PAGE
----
The court went on to list eight specific pieces of information that a child or young person had to understand, retain and weigh in order to achieve Gillick competence in this particular sphere of medical treatment [paragraph 138]:
“(i) the immediate consequences of the treatment in physical and psychological terms; (ii) the fact that the vast majority of patients taking PBs go on to CSH and therefore that s/he is on a pathway to much greater medical interventions; (iii) the relationship between taking CSH and subsequent surgery, with the implications of such surgery; (iv) the fact that CSH may well lead to a loss of fertility; (v) the impact of CSH on sexual function; (vi) the impact that taking this step on this treatment pathway may have on future and life-long relationships; (vii) the unknown physical consequences of taking PBs; and (viii) the fact that the evidence base for this treatment is as yet highly uncertain.”
These eight points are very specific and go far beyond the consequences of the puberty blocking treatment alone. It is likely that they will be reflected in updated NHS guidance and policy on the consent process in this area, so it would be beneficial for practitioners to look out for any updates in due course.
It is worth pausing to note the requirement to inform the child or young person of the consequences of cross-sex hormonal and surgical treatment: such requirements account for four out of the eight specific pieces of information set out by the court. This is significant, because Bell was only strictly concerned with a child or young person’s ability to consent to puberty blockers. Whilst the Defendant contended that puberty blocking treatment was completely separate to cross-sex hormonal and surgical treatment, the Claimant considered that the data showed that the vast majority of patients who took the former went on to take the latter. The Claimant said that, as a result, the consent process for the former should include information about the latter. The court agreed with the Claimant, finding that the Defendant’s position “[did] not reflect the reality” of treatment patterns [paragraph 136].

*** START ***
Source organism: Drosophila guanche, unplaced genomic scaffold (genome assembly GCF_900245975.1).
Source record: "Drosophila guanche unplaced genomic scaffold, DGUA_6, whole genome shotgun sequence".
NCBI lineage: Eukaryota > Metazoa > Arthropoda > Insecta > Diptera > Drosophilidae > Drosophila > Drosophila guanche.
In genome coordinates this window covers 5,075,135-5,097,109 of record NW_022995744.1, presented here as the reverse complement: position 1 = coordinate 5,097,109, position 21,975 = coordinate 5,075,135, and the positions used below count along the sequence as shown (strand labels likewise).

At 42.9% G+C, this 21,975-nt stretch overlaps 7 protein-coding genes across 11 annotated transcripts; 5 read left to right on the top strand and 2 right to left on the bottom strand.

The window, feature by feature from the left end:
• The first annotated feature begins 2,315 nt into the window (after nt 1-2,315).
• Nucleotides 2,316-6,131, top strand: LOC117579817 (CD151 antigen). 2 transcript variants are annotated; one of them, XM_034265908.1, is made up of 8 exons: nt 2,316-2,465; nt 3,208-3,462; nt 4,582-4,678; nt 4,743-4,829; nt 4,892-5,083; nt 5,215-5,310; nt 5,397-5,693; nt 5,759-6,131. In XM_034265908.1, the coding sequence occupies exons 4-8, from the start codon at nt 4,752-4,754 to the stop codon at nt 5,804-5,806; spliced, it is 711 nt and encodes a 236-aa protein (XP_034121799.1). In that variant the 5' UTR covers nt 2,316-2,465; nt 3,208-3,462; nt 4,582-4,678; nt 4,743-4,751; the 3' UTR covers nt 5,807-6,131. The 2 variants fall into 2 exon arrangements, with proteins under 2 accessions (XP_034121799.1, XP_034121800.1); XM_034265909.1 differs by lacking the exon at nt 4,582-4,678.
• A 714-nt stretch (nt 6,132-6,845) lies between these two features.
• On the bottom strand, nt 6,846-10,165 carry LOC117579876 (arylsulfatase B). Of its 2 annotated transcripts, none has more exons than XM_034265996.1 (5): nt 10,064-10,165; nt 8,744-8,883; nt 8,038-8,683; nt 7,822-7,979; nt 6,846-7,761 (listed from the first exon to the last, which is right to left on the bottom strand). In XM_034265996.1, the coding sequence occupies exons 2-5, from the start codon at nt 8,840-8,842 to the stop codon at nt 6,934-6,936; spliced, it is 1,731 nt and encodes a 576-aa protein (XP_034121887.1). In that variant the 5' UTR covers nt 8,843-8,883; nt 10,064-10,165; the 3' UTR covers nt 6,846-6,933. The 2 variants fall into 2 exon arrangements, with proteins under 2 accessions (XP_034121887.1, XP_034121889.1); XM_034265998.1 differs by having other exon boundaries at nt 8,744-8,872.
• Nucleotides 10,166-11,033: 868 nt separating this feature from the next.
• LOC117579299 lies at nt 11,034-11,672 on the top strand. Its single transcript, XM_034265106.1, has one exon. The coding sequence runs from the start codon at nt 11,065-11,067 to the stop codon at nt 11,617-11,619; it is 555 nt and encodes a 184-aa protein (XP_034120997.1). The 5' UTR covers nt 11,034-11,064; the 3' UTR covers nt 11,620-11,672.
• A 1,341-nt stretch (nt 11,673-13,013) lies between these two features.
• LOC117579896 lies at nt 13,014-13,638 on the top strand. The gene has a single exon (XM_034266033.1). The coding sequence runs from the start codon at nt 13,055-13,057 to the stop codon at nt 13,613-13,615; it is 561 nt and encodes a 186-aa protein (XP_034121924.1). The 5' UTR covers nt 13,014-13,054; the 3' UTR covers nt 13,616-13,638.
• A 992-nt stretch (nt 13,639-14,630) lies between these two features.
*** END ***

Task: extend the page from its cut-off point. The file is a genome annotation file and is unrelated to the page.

This appears to endorse a wide approach to informed consent in situations where statistics show that the treatment is often part of a larger chain. Whilst it was not the Claimants’ case that every child or young person receiving puberty blockers would go on to take cross-sex hormones (and then go on again to have surgery), the court recognised that the data meant that there was a likelihood in every case that this would happen, and therefore the consent process needed to look far enough into the future to account for that too. It is suggested that such a widened approach could well extend to other areas of medical treatment.
The ability of different age groups to provide informed consent